People have been recommending this book to me for so long that it seemed inevitable that I would never get around to it. But then last fall my friend Edward forcibly lent me a copy--I found it in my mailbox at work--and, some months later, another friend spent twenty minutes of a car trip telling me how good it was. So I went to my office, got the book, and dug in.
The pleasures of this novel are many, as are my qualms about it. But the pleasures are great and the qualms are petty. It's really quite a masterful piece of work, with all of the qualifications that word suggests...an unusual project of an unusual writer.
In case you haven't had the pleasure, Cloud Atlas is essentially a series of nested novellas spanning several hundred years, from a recognizable past to a dystopian future. The novellas are connected in clever ways--primarily by theme, but also (successfully) by some interesting inter-textual shenanigans and (not so successfully) a series of identical birthmarks. Each novella is written in a drastically different style--there's a journal, a series of letters, a pulp mystery, a kind of neo-gothic comedy, a sci-fi story, and...well, I won't even bother trying to describe the last one. The stories are arranged in a kind of pyramid, each but the final one split into two, so that you get the first half of every story first, moving forward through time, and then the second half as you return to the past.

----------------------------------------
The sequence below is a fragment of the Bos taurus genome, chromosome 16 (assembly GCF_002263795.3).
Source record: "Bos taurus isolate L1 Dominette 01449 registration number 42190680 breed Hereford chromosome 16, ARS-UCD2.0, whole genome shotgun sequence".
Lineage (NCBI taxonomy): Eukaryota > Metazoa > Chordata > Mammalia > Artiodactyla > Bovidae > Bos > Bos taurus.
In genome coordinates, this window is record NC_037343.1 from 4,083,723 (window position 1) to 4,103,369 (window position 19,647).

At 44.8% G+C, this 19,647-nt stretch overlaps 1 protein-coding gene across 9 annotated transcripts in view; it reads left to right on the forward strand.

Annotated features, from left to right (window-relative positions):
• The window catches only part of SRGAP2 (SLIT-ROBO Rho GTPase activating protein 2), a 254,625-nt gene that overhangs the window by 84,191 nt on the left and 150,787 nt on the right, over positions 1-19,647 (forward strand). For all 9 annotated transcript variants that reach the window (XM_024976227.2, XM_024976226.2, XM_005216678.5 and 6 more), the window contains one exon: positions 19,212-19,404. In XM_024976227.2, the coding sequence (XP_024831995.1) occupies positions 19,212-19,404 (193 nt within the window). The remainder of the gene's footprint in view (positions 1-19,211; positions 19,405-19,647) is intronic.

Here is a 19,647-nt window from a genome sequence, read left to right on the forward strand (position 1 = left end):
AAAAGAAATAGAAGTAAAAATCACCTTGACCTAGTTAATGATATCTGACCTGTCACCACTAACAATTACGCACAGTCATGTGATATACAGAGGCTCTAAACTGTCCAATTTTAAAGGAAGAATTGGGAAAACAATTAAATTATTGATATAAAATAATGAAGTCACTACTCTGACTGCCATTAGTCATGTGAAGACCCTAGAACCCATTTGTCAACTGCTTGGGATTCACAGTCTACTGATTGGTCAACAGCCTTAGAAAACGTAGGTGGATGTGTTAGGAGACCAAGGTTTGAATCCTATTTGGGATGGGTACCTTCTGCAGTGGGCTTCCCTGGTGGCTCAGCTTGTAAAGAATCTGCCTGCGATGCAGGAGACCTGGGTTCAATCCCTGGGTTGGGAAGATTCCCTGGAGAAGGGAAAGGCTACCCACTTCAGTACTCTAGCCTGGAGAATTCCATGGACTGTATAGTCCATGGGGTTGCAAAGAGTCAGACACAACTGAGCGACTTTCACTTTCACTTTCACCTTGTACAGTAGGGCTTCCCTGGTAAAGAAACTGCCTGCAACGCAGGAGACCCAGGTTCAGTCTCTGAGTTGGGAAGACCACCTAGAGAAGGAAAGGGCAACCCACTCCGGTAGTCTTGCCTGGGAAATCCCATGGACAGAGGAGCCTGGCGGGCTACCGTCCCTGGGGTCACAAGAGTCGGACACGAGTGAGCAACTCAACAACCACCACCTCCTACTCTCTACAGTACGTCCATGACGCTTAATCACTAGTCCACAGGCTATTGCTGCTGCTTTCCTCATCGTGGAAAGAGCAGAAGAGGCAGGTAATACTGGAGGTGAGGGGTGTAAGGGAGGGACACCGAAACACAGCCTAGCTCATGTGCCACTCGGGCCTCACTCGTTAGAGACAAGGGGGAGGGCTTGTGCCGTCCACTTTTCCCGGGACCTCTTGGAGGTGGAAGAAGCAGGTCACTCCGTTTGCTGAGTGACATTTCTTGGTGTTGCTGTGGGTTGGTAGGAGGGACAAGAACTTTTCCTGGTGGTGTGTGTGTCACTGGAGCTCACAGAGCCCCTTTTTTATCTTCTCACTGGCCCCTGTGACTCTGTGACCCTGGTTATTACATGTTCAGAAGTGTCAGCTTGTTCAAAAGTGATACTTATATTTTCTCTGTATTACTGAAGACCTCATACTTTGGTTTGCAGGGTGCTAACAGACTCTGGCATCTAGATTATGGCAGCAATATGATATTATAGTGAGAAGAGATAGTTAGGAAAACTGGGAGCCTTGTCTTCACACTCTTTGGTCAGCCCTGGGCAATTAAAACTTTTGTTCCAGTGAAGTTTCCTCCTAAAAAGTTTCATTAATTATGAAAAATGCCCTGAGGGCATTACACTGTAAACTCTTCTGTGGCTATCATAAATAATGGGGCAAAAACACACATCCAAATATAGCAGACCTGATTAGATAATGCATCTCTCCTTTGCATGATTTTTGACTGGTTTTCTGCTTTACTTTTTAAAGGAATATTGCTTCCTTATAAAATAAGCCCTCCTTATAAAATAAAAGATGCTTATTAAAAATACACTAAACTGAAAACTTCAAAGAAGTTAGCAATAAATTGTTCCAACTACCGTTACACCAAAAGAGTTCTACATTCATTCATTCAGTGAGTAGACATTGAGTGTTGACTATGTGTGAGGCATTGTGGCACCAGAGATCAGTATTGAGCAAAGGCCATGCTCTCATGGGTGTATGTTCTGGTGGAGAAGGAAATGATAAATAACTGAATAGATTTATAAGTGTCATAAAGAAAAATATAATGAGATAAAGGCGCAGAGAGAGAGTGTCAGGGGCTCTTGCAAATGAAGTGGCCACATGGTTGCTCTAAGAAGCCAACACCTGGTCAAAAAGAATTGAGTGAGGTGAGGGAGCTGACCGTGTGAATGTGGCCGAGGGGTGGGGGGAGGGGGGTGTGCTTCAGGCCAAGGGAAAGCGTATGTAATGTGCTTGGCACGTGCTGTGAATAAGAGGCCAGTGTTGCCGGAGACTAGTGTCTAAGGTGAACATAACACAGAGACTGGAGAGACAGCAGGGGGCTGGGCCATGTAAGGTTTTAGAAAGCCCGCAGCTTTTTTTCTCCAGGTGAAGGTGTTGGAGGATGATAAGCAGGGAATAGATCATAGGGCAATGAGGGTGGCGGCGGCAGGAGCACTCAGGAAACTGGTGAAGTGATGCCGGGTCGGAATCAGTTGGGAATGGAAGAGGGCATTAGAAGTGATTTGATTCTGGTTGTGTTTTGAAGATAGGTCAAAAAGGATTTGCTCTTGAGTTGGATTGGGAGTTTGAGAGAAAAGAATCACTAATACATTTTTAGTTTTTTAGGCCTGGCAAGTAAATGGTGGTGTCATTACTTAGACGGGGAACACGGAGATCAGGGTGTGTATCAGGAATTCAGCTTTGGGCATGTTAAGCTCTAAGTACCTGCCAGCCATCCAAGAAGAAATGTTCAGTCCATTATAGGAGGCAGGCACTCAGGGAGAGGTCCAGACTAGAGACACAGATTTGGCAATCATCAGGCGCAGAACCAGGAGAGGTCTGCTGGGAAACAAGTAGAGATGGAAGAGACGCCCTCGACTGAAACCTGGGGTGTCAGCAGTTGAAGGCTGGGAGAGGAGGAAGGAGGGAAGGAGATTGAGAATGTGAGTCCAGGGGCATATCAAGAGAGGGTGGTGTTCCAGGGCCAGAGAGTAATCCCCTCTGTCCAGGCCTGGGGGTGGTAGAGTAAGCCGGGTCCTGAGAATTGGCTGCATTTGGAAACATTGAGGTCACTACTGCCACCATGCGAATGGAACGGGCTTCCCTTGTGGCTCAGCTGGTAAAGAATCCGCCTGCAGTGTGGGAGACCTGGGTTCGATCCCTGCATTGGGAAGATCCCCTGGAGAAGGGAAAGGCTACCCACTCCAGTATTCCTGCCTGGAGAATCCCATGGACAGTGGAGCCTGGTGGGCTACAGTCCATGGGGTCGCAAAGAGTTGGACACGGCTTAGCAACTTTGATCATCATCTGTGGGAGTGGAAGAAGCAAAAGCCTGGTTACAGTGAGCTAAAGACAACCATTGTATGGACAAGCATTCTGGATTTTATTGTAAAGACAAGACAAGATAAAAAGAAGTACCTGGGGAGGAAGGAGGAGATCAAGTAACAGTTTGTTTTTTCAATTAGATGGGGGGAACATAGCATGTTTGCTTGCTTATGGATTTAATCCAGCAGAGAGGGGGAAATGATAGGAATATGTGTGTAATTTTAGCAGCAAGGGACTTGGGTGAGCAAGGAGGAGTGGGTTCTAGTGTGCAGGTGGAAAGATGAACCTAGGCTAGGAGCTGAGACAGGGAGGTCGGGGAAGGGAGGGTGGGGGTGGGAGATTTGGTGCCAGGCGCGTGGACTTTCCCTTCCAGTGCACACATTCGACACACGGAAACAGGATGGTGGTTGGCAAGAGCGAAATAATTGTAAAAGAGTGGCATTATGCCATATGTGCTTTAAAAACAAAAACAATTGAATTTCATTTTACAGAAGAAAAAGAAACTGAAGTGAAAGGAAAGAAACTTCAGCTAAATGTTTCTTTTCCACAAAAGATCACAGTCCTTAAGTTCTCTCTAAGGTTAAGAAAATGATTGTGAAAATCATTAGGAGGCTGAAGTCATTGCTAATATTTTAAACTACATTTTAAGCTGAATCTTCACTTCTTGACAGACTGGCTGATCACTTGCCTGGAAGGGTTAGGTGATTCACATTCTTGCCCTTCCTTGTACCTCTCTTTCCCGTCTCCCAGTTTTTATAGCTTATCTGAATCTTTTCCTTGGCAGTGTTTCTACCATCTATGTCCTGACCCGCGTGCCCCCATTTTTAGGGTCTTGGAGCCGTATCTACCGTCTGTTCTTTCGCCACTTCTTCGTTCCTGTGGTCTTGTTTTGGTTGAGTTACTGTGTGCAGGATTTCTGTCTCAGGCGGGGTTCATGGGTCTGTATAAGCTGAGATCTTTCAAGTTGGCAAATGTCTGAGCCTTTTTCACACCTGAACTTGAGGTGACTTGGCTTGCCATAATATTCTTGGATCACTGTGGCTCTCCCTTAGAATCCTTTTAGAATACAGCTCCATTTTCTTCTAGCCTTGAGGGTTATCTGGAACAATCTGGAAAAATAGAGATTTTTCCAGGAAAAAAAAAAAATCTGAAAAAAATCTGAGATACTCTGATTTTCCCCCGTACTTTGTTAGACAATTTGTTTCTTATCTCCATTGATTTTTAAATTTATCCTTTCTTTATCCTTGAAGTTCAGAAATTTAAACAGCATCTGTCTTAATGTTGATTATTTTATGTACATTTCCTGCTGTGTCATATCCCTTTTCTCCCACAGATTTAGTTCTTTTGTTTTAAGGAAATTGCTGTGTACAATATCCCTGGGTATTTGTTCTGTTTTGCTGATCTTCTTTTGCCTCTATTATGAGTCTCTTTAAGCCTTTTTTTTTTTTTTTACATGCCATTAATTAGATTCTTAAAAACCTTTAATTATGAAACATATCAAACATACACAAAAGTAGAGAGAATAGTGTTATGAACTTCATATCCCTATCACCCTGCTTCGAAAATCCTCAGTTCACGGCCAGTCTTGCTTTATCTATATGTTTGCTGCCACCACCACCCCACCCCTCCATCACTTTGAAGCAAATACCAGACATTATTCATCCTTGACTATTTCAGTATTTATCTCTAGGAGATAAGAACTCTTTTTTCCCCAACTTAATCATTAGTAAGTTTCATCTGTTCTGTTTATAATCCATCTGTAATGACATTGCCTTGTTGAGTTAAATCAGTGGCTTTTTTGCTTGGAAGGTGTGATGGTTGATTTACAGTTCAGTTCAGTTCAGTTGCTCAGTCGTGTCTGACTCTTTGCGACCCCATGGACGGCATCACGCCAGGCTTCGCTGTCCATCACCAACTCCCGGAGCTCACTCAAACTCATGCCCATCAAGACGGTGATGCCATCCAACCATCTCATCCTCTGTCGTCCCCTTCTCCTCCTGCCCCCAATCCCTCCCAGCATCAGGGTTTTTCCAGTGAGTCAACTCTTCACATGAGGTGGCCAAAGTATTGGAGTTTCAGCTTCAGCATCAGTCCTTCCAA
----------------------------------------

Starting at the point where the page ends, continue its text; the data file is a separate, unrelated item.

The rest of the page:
I tried to resist this novel: it is at times too didactic (especially the ending), too tricky, too virtuosic. But Mitchell is so good. I'm not terribly wild about the journal or mystery sections, but even those are executed with tremendous skill; the writer's ability to inhabit different characters, historical situations, and styles of language is simply incredible. Reading him, I kept hearing that line from Charles Baxter's "Gryphon," where the narrator is scolded by his friend for attempting to ape their wildly inventive teacher: "Don't you try to do it. You'll just sound like a jerk." It's hard for a writer to read this book--at times, Mitchell seems like a different species of creature entirely.
I guess my primary complaint with this novel is that it's all so arbitrary--the structure just seems like an excuse for Mitchell to show off his chops. But hell--I enjoyed pretty much every second of it, so who am I to complain? He's got a new one out, and a bunch of others I haven't read, so I'm going to dive in and see if Mitchell doesn't end up becoming my favorite new superhuman writer.